Sacar Conjugation: Preterite & Present Tense

Instructor: Elena Sacramento Lechado

Elena has a PhD in linguistics from University of La Laguna (Spain). Currently, she teaches Spanish as a foreign language and creates teaching resources.

The Spanish verb 'sacar' means 'to take out,' but it can acquire other meanings depending on the context. Check out this lesson to learn how to use this verb in the present and the preterite tenses through multiple examples.

Using the Verb Sacar

How often do you take pictures? What grade do you normally get in foreign language class? Is there any trendy product that just went on sale that you want to buy? All these contexts require the verb sacar (pronounced: sah-KAHR) in Spanish. Sacar literally means 'to take' or 'to take out,' but it can mean different things depending on the context.

Keep reading to learn some of the most frequently used expressions with sacar, while we study its conjugation in the present and the preterite.

Meanings of Sacar

Sacar can be part of plenty of expressions that imply taking or taking out something, but sometimes it can have other meanings. Check them out:

Meaning Example Translation
To take out sacar la basura to take out the trash
To take sacar fotos to take pictures
To withdraw sacar dinero to withdraw money
To get sacar buenas/malas notas to get good/bad grades
To put sacar a la venta to put on sale
To find, make
sacar tiempo to find time

Translation: To withdraw money

Present Tense of Sacar

We use the present tense to talk about our habits or routines or to mention facts. Also, it's not unusual to use this tense to refer to events in the near future. So, with the present of sacar, you can say which subjects you normally get good grades in, how often you take pictures, or that a product is going to be launched onto the market soon.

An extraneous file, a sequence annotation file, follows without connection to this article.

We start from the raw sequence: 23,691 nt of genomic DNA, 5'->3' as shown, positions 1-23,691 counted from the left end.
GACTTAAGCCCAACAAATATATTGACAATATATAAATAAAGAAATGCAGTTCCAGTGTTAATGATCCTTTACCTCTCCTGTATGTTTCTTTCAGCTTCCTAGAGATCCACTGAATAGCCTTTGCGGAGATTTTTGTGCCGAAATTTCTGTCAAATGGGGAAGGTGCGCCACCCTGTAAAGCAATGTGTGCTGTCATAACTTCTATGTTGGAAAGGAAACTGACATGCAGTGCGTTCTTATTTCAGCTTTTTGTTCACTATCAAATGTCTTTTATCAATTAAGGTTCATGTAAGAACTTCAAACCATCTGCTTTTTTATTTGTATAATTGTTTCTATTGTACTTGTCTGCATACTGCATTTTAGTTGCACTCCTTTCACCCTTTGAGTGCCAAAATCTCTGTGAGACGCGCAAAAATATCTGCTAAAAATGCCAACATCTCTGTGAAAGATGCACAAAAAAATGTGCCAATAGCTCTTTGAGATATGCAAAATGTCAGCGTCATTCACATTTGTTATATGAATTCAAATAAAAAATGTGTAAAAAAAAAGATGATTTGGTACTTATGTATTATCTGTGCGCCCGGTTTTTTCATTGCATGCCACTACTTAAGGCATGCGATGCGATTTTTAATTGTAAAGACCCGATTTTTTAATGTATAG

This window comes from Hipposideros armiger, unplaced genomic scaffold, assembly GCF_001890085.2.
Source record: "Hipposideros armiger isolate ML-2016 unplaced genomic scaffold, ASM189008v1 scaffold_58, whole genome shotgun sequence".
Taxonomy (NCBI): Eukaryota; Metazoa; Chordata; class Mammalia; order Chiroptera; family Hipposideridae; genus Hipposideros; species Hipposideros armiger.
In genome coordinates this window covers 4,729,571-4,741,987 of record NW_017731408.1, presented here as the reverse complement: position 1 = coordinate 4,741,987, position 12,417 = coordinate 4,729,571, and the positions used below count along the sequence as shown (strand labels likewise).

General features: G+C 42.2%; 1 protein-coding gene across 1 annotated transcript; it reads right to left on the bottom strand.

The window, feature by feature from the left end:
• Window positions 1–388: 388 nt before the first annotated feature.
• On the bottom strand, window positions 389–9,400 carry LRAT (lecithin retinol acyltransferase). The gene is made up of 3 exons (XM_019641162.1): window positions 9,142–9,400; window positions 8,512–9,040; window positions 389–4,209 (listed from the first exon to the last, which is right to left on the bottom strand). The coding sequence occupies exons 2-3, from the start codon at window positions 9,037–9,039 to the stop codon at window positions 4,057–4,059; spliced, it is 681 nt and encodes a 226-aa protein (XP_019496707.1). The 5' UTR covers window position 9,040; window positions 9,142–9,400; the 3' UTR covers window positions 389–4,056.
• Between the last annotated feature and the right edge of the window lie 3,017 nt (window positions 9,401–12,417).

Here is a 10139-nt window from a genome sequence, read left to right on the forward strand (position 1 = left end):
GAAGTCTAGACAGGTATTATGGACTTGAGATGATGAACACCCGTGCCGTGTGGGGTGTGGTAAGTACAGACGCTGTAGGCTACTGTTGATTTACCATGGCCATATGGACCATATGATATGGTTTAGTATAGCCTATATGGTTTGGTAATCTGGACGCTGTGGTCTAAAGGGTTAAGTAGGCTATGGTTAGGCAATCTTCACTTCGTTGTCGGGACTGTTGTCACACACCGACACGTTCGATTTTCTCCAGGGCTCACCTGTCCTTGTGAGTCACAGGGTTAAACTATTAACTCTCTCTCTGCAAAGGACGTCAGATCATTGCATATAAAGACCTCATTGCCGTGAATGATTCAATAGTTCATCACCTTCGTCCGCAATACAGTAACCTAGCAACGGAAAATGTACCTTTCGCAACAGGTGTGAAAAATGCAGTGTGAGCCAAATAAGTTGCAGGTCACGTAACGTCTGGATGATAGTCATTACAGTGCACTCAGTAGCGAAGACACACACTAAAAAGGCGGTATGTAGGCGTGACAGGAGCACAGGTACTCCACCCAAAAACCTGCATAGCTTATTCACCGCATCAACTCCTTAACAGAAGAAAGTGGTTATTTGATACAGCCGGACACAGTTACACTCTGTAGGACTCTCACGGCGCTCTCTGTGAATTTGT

To conjugate sacar in the present, all you need to do is take its stem sac- and add the endings below:

VERB: sacar (sah-KAHR) - to take out/get

Pronunciation Translation
yo saco (SAH-koh) I take out/get
sacas (SAH-kahs) you take out/get
saca (SAH-kah) he/she takes out/gets -
you (formal) take out/get
sacamos (sah-KAH-mohs) we take out/get
sacáis (sah-KIYS) you all take out/get
sacan (SAH-kahn) they take out/get
you all take out/get

Note: Only Spaniards use the form vosotros/as when addressing a group of people in an informal situation. In the rest of the Spanish-speaking countries, everyone uses ustedes.

Examples of Sacar in the Present

Paula is talking with Diana about her daily routines and chores.

  • Normalmente, lavo los platos y saco la basura. (Normally, I wash the dishes and take out the trash.)
  • Por lo general, mi hermana saca al perro a pasear, pero a veces lo sacamos juntas. (Generally, my sister takes the dog out, but sometimes we take him out together.)

Diana also helps at home, but she's quite busy with exams at the moment.

Diana: Mis hermanos sacan a nuestro perro durante la semana, y yo lo saco el fin de semana o cuando saco tiempo. (My brothers take our dog out during the week, and I take him out on the weekend or when I find time.) Esta semana no, porque he estado muy ocupada preparando un examen. (Not this week, because I've very been busy reviewing for an exam.)

Paula: Estoy segura de que lo harás bien. (I'm sure it'll go well.) Siempre sacas buenas notas. (You always get good grades.)

Translation: My sister takes the dog out for a walk.

Preterite of Sacar

What grade did you get on your last Spanish test? Did you take any pictures yesterday? Who took out the trash last time? To talk about finished actions in the past, we need to use the preterite.

Again, we'll use the regular stem sac- to form the preterite. But notice that there is a spelling change in the first person singular (yo). In this case, we use the stem saqu- for phonetic reasons—we want to keep the sound /k/. Otherwise, c + e would sound like /say/.

VERB: sacar (sah-KAHR) - to take out/get

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